Yeah. I agree. Yeah. I was gonna say, the answer is to why we don’t make morning time plans for high schoolers is because we don’t think that we need to. Yeah. We think we kind of already have.

Pam Barnhill [00:35:39]:
Yeah. I think that’s

Laney Homan [00:35:39]:
the key. I think that what we have is sufficient for everyone, whether it is for only high schoolers or a family that has only young kids or a family that has a wide age range of people. Even if you have only young children in your home, you are still a part of your morning time, and therefore, you have a wide age range of people. So, essentially, every set of morning time plans that we have is hitting an older student target because it’s either a mom or an actual older, you know, child that’s still in school.

Pam Barnhill [00:36:17]:
And nobody’s done this yet, but there was one point years ago, Dawn, where we were talking about how cool would it be if somebody would take a set of morning time plans into a nursing home and do morning time with nursing home residents? Like, how cool and awesome would that be for those nursing home residents? Like and any set of our morning time plans could be pulled out and taken to a nursing home and used with nursing home residents and just be a blessing to to them. You know? Mhmm.

Dawn Garrett [00:36:53]:
Got it. I wonder I wonder how many of them would remember the poetry that was included in like, great. Because our generation and Laney, Pam and I are all relatively close to the same age. Our generation didn’t get poetry and poetry memorization, but our grandparents’ generation and our parents’ generation did. So that would be interesting to see.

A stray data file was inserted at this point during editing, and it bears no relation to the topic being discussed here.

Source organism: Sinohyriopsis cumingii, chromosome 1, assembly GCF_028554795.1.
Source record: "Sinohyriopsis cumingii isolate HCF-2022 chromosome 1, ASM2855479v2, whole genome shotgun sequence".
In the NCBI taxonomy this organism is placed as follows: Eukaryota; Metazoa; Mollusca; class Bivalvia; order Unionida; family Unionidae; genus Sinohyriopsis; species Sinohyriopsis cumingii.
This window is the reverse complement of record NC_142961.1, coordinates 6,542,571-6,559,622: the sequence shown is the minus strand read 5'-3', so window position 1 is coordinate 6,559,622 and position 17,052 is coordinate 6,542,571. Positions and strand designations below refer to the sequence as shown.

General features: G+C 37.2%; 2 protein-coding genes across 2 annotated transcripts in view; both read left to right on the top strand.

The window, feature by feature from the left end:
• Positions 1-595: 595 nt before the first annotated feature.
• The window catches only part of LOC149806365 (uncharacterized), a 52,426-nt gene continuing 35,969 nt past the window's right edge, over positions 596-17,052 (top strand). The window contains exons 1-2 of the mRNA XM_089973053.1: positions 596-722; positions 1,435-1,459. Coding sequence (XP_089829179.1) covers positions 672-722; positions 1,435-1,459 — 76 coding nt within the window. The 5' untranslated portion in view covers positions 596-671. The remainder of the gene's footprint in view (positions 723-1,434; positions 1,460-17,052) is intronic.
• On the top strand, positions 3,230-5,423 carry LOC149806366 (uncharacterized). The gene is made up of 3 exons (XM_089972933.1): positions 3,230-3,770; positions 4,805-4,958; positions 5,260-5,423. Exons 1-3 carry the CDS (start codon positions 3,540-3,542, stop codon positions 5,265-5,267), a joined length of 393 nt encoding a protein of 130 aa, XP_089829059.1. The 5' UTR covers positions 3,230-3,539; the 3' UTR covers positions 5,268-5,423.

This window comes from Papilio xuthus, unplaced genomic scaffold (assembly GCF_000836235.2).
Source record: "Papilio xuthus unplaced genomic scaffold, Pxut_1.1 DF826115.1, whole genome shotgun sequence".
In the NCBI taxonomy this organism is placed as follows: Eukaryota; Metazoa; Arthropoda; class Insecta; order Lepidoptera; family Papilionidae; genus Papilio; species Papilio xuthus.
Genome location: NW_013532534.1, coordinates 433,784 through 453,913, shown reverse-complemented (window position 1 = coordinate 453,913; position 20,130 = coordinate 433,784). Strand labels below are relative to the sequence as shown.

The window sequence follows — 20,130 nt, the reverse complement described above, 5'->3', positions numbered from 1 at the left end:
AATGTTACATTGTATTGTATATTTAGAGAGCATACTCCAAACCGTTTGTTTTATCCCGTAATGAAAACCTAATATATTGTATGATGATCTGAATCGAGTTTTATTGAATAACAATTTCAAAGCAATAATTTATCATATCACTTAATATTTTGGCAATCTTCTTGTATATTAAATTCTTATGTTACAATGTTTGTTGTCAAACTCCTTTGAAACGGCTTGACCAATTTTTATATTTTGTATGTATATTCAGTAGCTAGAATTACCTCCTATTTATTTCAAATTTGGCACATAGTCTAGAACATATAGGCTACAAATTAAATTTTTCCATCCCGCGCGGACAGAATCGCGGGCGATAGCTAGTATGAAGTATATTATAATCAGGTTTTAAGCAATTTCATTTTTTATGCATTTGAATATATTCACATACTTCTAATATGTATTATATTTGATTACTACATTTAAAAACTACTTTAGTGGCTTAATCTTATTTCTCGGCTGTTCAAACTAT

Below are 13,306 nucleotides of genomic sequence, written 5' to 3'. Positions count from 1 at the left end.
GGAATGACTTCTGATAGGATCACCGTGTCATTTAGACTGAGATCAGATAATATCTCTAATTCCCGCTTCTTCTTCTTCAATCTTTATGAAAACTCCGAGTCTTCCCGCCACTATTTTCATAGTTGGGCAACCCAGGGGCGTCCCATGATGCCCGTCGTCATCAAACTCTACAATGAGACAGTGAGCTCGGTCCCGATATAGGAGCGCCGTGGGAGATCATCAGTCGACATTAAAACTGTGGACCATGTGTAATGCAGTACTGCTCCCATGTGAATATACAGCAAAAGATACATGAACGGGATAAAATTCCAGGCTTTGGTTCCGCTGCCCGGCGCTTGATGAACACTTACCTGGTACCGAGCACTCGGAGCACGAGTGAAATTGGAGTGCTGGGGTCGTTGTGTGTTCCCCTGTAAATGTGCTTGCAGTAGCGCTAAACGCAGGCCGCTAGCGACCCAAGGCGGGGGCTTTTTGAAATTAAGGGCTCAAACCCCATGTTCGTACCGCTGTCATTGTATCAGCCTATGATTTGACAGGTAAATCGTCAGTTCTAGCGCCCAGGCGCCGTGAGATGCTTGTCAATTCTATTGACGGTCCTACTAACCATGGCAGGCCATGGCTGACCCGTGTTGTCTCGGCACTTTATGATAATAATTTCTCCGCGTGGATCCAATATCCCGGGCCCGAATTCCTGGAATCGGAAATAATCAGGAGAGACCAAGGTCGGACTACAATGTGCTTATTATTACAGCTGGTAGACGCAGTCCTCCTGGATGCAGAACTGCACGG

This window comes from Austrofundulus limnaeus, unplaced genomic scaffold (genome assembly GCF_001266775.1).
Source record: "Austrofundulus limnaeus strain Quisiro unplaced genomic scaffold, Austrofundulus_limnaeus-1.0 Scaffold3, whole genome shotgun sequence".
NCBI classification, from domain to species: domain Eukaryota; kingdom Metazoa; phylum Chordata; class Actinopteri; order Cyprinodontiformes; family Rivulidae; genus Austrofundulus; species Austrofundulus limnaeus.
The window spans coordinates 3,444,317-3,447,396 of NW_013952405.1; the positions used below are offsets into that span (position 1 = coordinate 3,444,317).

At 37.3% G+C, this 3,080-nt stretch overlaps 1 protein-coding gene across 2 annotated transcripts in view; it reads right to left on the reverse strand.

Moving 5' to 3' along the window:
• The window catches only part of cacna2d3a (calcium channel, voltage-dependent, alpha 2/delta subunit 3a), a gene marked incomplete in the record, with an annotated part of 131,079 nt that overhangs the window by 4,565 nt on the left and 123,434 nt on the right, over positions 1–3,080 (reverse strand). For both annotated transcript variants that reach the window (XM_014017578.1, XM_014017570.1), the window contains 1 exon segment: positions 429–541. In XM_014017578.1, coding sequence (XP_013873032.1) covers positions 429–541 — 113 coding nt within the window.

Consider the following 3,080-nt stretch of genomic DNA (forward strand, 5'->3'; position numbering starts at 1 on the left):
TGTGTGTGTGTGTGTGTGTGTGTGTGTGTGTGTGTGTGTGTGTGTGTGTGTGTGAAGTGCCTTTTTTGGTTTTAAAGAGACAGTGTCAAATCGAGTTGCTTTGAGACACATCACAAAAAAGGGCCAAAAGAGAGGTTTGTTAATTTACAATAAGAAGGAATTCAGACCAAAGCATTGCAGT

Pam Barnhill [00:37:15]:
Yeah. Yeah. That’s another project for me today. Yeah. But it would totally be appropriate just to take these plates once, I think, once you strip away, and and we’ve already said it in this episode, you don’t have to completely strip away the picture books. But if that’s the place where you’re getting hung up, right, strip away the picture books, leave the content that’s there, and I think you would see that that that those plans are perfectly appropriate for all different ages. So if you haven’t looked at the morning time plans lately, do come over. We’ve got the free month of morning time morning time plans.

Pam Barnhill [00:37:54]:
Download those, have a look at them, see if that’s something that you would like. We have multiple sets of morning time plans in the shop. We do have the membership where you get one free set of morning time plans to keep every quarter. If you’re an annual member, we throw in a bonus 5th one, and the explorations every month, including you can sign up for those daily tests. So Mhmm. Yeah. So much so much goodness there that you could use with all ages. So if you have some kids, you’re like, oh, maybe they’re aging out of this, We assure you, they are not.

Laney Homan [00:38:32]:
I haven’t aged out of it yet.

Pam Barnhill [00:38:36]:
Alright, guys. Thanks so much for joining me. I appreciate it. Thanks,

Laney Homan [00:38:40]:
Pam. Bye.

Pam Barnhill [00:38:54]:
To spend less time planning and more time engaged in learning with your children, join Your Morning Basket Plus, a monthly membership with everything you need to start a morning time practice in your homeschool. To join, head on over to ymbplus.com, and I’ll see you there.

Links and Resources From Today’s Show

Key Ideas About Morning Time Plans for High School

  • Morning time plans for homeschooling high schoolers can be varied and flexible, incorporating activities that cater to different subjects and interests.
  • Morning time plans include diverse activities, videos, picture study, poetry, and level-up activities suitable for older students.
  • Sometimes, good picture books can be suitable for high schoolers.
  • Discover how morning time plans can benefit high schoolers and the whole family.

Find What You Want to Hear

  • [0:00] Intros
  • [2:23] Homeschool grades
  • [4:01] Morning time plans are for all ages
  • [10:51] Picture books
  • [13:18] Level Up activities
  • [20:43] Expanding MT for high schoolers
  • [28:40] Explorations texts
  • [34:11] The Explorations are enough